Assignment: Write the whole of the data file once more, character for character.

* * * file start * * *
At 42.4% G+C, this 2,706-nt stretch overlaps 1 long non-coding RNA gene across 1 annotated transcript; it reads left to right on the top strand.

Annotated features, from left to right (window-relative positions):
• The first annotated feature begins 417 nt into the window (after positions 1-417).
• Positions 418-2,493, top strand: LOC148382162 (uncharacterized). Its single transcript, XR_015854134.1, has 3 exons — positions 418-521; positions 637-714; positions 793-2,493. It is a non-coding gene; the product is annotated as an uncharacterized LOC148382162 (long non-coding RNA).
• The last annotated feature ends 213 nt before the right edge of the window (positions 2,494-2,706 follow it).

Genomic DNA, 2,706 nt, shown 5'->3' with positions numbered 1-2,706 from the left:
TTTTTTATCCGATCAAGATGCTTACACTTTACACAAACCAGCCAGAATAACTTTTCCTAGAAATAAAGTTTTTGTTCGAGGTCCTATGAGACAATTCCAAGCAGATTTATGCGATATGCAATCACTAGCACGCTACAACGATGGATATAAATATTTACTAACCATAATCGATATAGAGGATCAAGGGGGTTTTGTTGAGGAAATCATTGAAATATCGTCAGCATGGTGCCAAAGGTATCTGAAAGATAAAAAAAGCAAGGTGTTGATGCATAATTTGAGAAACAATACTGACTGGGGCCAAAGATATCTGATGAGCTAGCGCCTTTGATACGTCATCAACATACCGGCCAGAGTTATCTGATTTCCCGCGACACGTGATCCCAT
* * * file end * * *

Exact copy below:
At 42.4% G+C, this 2,706-nt stretch overlaps 1 long non-coding RNA gene across 1 annotated transcript; it reads left to right on the top strand.

Annotated features, from left to right (window-relative positions):
• The first annotated feature begins 417 nt into the window (after positions 1-417).
• Positions 418-2,493, top strand: LOC148382162 (uncharacterized). Its single transcript, XR_015854134.1, has 3 exons — positions 418-521; positions 637-714; positions 793-2,493. It is a non-coding gene; the product is annotated as an uncharacterized LOC148382162 (long non-coding RNA).
• The last annotated feature ends 213 nt before the right edge of the window (positions 2,494-2,706 follow it).

Genomic DNA, 2,706 nt, shown 5'->3' with positions numbered 1-2,706 from the left:
TTTTTTATCCGATCAAGATGCTTACACTTTACACAAACCAGCCAGAATAACTTTTCCTAGAAATAAAGTTTTTGTTCGAGGTCCTATGAGACAATTCCAAGCAGATTTATGCGATATGCAATCACTAGCACGCTACAACGATGGATATAAATATTTACTAACCATAATCGATATAGAGGATCAAGGGGGTTTTGTTGAGGAAATCATTGAAATATCGTCAGCATGGTGCCAAAGGTATCTGAAAGATAAAAAAAGCAAGGTGTTGATGCATAATTTGAGAAACAATACTGACTGGGGCCAAAGATATCTGATGAGCTAGCGCCTTTGATACGTCATCAACATACCGGCCAGAGTTATCTGATTTCCCGCGACACGTGATCCCAT